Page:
The Transformation of Israeli Society

Israeli society is undergoing a far-reaching transformation. This is not a trivial change, it is a transformation that will restructure our very identity as Israelis, and will have a profound impact on the way we understand ourselves and our national home.

In Israel, there is a word which has long since turned into a weapon: "Demography." This usage is generally nothing but an ostensibly polite way of describing one or other population group as a "threat" or a "danger." As unwanted, as illegitimate.

I have identified a very real threat in our collective suppression of the transformations that Israeli society has been undergoing in recent decades; in neglecting to confront what I call the "new Israeli order."

In the 1990s, Israeli society comprised a clear and firm majority, with minority groups alongside it. Today, the first grade classes are composed of about 38% secular Jews, about 15% national religious, about one quarter Arabs, and close to a quarter Hareidim.  One thing is clear, the demographic processes that are restructuring or redesigning the shape of Israeli society, have, in fact, created a "new Israeli order." A reality in which there is no longer a clear majority, nor clear minority groups. A reality in which Israeli society is comprised of four population sectors, or, if you will, four principal "tribes," essentially different from each other, and growing closer in size.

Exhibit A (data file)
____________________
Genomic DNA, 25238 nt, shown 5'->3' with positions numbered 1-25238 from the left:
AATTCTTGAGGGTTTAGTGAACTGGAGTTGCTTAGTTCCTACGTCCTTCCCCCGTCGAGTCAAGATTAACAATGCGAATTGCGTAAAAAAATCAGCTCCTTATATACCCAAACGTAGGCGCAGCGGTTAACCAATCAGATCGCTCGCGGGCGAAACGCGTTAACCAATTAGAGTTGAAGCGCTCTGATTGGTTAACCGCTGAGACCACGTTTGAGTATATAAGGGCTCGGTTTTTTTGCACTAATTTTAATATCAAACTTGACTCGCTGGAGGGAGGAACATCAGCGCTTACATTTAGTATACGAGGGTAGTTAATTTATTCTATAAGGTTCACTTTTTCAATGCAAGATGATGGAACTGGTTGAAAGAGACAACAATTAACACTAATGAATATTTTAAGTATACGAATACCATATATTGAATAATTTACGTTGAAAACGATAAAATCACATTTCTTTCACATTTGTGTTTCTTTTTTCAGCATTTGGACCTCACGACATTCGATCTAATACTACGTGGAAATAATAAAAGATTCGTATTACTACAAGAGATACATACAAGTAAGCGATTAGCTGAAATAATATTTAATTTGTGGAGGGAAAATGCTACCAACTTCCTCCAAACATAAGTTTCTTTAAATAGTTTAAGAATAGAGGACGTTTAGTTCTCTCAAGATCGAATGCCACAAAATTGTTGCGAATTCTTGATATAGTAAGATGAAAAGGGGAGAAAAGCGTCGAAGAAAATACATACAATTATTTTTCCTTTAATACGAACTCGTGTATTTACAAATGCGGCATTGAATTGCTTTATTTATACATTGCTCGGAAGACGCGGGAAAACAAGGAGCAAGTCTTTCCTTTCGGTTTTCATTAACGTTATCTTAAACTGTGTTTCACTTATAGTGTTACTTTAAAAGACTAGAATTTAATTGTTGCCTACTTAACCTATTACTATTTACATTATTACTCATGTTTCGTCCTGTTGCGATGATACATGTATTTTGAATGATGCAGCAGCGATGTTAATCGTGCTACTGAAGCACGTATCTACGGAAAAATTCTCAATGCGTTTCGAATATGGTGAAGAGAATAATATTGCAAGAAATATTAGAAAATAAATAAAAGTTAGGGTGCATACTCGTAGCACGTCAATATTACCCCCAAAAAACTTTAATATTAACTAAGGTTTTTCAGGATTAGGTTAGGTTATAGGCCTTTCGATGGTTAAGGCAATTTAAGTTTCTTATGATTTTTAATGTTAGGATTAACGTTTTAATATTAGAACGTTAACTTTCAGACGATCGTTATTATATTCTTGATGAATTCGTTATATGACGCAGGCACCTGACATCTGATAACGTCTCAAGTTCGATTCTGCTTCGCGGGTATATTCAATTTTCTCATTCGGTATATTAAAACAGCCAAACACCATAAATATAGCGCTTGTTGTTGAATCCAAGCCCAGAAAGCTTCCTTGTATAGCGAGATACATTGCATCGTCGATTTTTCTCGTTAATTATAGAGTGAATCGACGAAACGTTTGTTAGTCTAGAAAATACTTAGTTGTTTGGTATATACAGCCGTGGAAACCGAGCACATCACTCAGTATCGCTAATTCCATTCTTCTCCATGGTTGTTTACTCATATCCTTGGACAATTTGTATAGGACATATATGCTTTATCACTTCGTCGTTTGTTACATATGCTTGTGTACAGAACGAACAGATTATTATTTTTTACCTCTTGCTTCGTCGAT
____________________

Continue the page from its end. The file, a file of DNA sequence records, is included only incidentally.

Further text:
And what about the distribution between Ashkenazi and Sephardi Jews?’ Between Left and Right? Periphery and center? Rich and poor? Are these not dividing lines that segment and tear apart Israeli society? And the answer is, of course they are. Those dividing lines unfortunately exist – within each of the population sectors, and through all of them together – and they must be addressed and dealt with.

However, in contrast to those divisions, it is the distribution into four principal tribes that make up Israeli society, that reveals its basic structure; a structure, that for many of us, is perceived as a threat – to the secular-liberal character of the State of Israel on the one hand and to the Zionist enterprise on the other..